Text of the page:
She laughs again, seemingly at ease with what lies ahead. Her career has followed an upwards trajectory year after year; sixth in the Beijing 400m IM final, fourth in the worlds a year later, European and Commonwealth gold in 2010 and world silver in Shanghai last year. Her time is coming, and all achieved from a base of home comforts. The rooftop office we sit in has glass walls offering a window across London's urban sprawl, a vivid contrast to her usual morning spectacle.

"It's getting lighter now – that's the time I really look forward to. It makes running or cycling to the pool all the more spectacular. It's so nice and peaceful. It's one of the things I really, really enjoy about going to training – when it's getting light and you're the only one on the road. It's amazing – you see the deer running across the fields, or see red squirrels, the sights and sounds you don't tend to see in too many places."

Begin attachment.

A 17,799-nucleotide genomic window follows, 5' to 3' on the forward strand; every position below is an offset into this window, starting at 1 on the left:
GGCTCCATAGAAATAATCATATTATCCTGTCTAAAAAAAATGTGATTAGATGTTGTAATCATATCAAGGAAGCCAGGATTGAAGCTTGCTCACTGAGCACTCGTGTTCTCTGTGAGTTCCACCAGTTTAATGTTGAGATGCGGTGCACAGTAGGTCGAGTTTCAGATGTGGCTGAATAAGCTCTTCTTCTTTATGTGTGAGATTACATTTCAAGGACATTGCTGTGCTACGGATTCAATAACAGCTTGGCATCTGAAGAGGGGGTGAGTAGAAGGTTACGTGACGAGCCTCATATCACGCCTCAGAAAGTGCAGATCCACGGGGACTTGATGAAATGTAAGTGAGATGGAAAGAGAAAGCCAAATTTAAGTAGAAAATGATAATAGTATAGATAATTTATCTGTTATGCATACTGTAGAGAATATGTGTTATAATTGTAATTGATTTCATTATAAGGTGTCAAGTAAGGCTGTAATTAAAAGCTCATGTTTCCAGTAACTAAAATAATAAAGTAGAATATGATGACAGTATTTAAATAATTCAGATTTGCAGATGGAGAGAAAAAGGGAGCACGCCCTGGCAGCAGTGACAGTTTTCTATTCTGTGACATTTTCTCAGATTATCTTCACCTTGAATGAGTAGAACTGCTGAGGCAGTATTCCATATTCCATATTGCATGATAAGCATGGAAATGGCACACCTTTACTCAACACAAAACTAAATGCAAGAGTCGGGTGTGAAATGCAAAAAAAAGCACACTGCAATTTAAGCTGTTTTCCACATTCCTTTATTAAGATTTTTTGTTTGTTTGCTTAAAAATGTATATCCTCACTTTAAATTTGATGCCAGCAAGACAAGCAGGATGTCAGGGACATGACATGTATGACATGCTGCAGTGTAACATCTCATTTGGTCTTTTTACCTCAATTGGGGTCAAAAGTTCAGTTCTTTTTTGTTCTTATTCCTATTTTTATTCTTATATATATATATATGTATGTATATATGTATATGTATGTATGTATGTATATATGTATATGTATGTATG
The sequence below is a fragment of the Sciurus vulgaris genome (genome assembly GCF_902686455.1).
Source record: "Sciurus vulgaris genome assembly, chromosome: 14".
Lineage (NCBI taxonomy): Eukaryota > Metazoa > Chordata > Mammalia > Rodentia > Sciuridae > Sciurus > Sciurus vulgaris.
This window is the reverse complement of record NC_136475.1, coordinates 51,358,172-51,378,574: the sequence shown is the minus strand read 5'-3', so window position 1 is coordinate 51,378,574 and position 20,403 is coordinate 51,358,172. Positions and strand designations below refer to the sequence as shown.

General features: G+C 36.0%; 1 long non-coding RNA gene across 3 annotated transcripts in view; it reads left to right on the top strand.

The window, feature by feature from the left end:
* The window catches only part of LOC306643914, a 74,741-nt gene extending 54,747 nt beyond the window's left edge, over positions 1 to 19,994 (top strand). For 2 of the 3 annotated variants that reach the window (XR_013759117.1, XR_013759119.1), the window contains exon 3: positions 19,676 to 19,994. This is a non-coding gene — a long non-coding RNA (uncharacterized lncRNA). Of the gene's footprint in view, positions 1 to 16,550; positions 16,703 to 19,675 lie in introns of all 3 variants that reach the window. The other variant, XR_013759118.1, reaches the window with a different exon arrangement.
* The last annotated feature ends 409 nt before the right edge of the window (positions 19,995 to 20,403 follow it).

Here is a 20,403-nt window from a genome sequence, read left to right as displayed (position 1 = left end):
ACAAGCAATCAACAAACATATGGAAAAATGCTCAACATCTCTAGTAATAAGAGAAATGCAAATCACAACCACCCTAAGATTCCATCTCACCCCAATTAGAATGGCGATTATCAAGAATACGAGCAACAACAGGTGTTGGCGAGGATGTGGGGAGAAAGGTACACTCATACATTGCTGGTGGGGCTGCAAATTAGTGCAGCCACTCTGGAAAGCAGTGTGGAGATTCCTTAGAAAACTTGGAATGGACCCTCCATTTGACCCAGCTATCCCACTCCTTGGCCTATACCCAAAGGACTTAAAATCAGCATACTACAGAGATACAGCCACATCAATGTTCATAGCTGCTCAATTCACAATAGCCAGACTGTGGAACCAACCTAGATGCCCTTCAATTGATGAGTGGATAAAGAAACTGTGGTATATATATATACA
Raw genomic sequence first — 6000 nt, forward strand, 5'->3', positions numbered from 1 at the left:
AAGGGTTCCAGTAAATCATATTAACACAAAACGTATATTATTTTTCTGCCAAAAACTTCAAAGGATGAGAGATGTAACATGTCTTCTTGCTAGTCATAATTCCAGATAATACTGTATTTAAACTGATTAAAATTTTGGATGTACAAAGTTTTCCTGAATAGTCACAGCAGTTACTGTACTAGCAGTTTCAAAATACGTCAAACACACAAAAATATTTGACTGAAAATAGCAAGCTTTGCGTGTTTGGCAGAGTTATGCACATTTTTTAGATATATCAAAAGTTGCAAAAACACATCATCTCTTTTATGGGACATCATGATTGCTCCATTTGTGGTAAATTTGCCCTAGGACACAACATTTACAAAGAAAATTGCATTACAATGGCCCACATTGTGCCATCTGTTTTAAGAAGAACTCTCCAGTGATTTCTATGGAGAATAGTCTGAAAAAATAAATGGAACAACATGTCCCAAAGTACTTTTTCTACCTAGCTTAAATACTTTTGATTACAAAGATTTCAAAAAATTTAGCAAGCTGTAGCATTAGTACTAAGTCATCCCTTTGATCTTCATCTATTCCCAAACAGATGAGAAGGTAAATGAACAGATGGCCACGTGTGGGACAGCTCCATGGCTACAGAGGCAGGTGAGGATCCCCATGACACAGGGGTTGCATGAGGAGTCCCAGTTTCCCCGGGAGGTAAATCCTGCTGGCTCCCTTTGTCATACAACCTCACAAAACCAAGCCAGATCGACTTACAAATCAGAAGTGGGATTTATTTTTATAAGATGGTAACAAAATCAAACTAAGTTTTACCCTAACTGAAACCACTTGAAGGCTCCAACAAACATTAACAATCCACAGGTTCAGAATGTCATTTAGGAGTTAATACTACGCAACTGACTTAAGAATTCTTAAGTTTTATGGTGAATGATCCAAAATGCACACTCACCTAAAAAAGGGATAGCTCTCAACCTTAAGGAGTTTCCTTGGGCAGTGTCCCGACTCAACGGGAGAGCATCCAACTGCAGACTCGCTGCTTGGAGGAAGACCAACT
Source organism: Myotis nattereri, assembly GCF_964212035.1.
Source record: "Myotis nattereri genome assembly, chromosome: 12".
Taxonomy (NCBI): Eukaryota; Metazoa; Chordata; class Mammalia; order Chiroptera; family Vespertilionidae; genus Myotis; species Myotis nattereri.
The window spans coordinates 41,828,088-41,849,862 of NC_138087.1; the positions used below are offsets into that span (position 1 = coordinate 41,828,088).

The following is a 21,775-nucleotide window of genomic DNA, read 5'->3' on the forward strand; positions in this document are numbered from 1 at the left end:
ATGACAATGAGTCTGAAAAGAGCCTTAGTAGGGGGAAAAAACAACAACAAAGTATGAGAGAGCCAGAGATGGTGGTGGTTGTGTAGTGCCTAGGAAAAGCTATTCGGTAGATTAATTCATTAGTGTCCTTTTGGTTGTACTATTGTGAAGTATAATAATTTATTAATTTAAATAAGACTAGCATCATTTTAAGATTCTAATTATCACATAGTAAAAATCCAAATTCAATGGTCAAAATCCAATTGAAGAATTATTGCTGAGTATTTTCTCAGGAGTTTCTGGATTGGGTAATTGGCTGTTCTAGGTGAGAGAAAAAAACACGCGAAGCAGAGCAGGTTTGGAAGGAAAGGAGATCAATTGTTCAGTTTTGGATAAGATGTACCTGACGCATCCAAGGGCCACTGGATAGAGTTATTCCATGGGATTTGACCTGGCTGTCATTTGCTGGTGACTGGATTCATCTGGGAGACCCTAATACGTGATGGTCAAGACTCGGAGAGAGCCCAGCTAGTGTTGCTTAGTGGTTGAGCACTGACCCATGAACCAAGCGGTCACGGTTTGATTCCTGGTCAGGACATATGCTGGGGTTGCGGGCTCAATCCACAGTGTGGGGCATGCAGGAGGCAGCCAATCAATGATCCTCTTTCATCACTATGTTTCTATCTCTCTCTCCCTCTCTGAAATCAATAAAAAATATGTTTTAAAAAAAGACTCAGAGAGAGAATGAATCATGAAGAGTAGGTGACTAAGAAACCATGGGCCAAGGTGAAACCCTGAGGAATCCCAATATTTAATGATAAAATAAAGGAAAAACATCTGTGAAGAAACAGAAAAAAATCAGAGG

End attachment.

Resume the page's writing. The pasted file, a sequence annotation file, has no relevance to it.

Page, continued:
Some mornings she is accompanied by her father, when his employment as a North Sea helicopter pilot allows. Patrick Miley is a former soldier and triathlete, who has worked with Ian Thorpe and three-times US Olympic gold medallist Brooke Bennett, and coached Miley from day one.

"I haven't known it any other way," says Miley. "People say how can you cope with your dad being your coach, but I enjoy it. He knows me perfectly so he knows how to handle me if I have my odd moments. I don't think I ever was a stroppy teenager so he's not had to deal with me in that sense. But as a relationship between a coach and athlete, father/daughter, it just somehow works.

"It's nice to know I can take him on this journey. To have that kind of relationship, that bond we've had has stayed, grown stronger even. I have a lot more respect for him now than I did when I was younger. He knows he can give me a swim session if he has to go off and fly a helicopter somewhere and I will just get on with it. He will get a lifeguard or my mum to time me."